Yesterday was the 66th birthday of Donald Fagen, singer and lyricist for Steely Dan. Fagen and the Dan have enjoyed various waves of “comeback” in the last two decades, but, for me, their rise and dominance and almost immediate senescence occupies the years 1972-1980. They are, to me, unavoidably, creatures of the Seventies.
That view derives from the band's history, certainly. The first LP, Can’t Buy a Thrill, was released in 1972 and 1980’s Gaucho was the last LP for a very long time. But it also reflects my own listening habits. In 1972, the Dan began to make their mark on AM radio, with “Do It Again” and “Reelin’ in the Years,” two songs I liked well-enough to hear on the radio (particularly the latter, more rare), but didn’t buy. Then came “Rikki, Don’t Lose that Number,” which was one of those songs you couldn’t escape and whose chorus became insufferable through frequent repetitions. I began to give the Dan a wide berth.
“Rikki” is the lead-off song on Pretzel Logic. Consequently that LP was the last Dan LP I purchased when, from winter 1978 to winter 1979, I acquired all their albums. I was never a completist. I go with the Old Testament command: and if thine eye offend thee, pluck it out, or, if a track offend thee, buy not that LP upon which it may be found. I finally gave in and bought Pretzel Logic in the winter of 1979. There would be no new Dan till the winter of 1980. A long time, as things were going then.
(The album that convinced me to start acquiring Dan LPs was Aja, released at the end of 1977. The LP was the darling of FM radio, which is what I was listening to exclusively by then. By that time, too, stereo components loomed large on my horizon of desirable commodities, the way cars and other gizmos never did; I became aware of things like signal to noise ratios . . . and Steely Dan were the slickest of the slick when it came to maximizing the wonders of recorded sound for the modern stereophile. Which meant hearing them only on the radio was a disservice.)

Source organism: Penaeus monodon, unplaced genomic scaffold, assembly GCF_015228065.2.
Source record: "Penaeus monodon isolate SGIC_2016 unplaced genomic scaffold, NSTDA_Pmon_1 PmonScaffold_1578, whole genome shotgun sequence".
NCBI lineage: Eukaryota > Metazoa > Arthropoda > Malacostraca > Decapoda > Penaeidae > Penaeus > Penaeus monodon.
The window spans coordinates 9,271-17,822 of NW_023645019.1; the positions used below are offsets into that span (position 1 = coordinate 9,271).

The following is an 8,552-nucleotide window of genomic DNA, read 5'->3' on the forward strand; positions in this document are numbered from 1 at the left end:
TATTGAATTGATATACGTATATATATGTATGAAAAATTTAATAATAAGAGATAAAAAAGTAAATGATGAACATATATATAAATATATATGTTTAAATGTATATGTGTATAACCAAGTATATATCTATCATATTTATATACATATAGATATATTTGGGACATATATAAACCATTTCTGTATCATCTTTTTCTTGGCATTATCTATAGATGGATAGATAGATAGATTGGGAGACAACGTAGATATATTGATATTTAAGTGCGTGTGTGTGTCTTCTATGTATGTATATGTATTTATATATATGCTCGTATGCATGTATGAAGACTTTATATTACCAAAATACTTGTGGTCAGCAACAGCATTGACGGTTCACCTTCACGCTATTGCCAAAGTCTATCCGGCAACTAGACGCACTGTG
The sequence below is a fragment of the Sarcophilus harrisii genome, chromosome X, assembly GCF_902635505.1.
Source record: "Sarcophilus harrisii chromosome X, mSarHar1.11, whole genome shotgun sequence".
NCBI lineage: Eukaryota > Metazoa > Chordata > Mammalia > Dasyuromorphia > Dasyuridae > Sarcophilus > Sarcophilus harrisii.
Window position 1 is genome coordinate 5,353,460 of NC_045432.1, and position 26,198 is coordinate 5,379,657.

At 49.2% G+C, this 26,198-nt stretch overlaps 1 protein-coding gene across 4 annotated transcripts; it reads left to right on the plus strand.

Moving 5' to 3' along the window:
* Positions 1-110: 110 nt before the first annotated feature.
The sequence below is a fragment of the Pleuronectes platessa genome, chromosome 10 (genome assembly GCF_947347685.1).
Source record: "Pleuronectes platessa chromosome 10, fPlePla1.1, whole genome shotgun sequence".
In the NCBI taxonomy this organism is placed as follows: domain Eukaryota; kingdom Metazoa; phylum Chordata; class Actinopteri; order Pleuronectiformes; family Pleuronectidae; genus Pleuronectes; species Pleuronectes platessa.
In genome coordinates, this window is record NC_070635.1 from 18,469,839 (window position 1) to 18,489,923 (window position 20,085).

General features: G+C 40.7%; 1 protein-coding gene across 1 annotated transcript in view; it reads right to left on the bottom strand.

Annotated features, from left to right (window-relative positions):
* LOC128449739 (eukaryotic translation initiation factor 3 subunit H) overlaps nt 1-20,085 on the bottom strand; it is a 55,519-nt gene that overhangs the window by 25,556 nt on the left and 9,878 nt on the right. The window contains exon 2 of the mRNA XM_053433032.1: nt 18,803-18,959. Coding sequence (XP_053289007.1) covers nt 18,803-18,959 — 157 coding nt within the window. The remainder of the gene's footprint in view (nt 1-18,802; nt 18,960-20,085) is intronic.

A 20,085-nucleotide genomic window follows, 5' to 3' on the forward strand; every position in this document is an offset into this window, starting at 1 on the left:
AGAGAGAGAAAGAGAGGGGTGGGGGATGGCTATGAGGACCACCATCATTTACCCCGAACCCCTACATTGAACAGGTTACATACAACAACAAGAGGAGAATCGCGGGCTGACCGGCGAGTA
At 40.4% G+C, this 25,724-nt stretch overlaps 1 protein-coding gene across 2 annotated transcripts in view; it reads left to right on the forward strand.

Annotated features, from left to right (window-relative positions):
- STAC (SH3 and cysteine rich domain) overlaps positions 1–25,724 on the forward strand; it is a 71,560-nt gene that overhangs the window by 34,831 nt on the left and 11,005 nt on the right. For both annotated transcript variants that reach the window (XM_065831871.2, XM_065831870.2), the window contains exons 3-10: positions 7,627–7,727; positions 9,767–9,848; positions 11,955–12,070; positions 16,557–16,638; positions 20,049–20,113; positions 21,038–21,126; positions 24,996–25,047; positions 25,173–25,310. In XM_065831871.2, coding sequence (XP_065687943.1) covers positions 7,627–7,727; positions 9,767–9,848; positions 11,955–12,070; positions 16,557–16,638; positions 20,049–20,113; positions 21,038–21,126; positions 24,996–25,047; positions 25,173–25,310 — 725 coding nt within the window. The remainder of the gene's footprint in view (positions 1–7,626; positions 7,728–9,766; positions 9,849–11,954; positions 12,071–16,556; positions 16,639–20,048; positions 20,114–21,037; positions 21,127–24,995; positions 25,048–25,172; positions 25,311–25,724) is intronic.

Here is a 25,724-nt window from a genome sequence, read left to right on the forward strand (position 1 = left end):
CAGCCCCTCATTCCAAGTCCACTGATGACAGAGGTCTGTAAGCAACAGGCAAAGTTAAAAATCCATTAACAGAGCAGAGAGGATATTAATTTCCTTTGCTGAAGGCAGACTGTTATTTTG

So I pick today’s song, “Pretzel Logic,” because, perhaps by pretzel logic, it’s one I came to know only after I got the LP and at that point, already, the heyday of the Dan—both in their own careers and in my listening—was on the wane. Aja was their peak. Gaucho was an afterword. The late Seventies and early Eighties belonged to “New Wave,” in some fashion or other, and the Dan weren’t that. They were throwbacks, of a sort. Cutting-edge throwbacks. Cutting-edge in terms of sound recordings and arrangements and the art of marshaling celebrated session men, and, perhaps, in jazz-rock combinations, but throwbacks to the era of classic rock. Or maybe it’s more accurate to say, with this retrospective glance, that they were a transition from the time of The Rolling Stones and The Who at their best to the time of a whole host of new kids on the block.
|Steely Dan: Walter Becker and Donald Fagen|
The Dan didn’t “rock,” or but rarely, and neither would most of what was coming. Maybe “Pretzel Logic,” in looking back on whatever it was that gave formation to Donald Fagen, serves best to look back on the Dan’s day too. There will always be a place in my heart for Fagen's hip cynicism, his way with a phrase, and his nasal voice and Jersey inflection.
“Pretzel Logic” is from 1974, and it was suitable to me in 1979, living in a room in a friend’s house and singing along with: “I would love to tour the southland / In a traveling minstrel show / Yes, I’m dying to be a star / And make them laugh / Sound just like a record on a phonograph / Those days are gone forever / Over a long time ago.”
“He looked so fine / Upon that hill / They tell me he was lonely / He’s lonely still.”
Happy birthday, Donald.